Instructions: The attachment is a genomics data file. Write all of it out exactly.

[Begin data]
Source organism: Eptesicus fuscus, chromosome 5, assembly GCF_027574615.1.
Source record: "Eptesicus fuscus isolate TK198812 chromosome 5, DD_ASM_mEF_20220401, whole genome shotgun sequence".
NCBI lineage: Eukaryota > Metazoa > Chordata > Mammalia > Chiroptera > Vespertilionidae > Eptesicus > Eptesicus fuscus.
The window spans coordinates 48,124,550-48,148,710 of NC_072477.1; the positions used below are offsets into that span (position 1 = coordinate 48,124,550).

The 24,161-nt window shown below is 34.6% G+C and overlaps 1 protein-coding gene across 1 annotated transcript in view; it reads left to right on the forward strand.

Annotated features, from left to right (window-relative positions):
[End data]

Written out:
Source organism: Eptesicus fuscus, chromosome 5, assembly GCF_027574615.1.
Source record: "Eptesicus fuscus isolate TK198812 chromosome 5, DD_ASM_mEF_20220401, whole genome shotgun sequence".
NCBI lineage: Eukaryota > Metazoa > Chordata > Mammalia > Chiroptera > Vespertilionidae > Eptesicus > Eptesicus fuscus.
The window spans coordinates 48,124,550-48,148,710 of NC_072477.1; the positions used below are offsets into that span (position 1 = coordinate 48,124,550).

The 24,161-nt window shown below is 34.6% G+C and overlaps 1 protein-coding gene across 1 annotated transcript in view; it reads left to right on the forward strand.

Annotated features, from left to right (window-relative positions):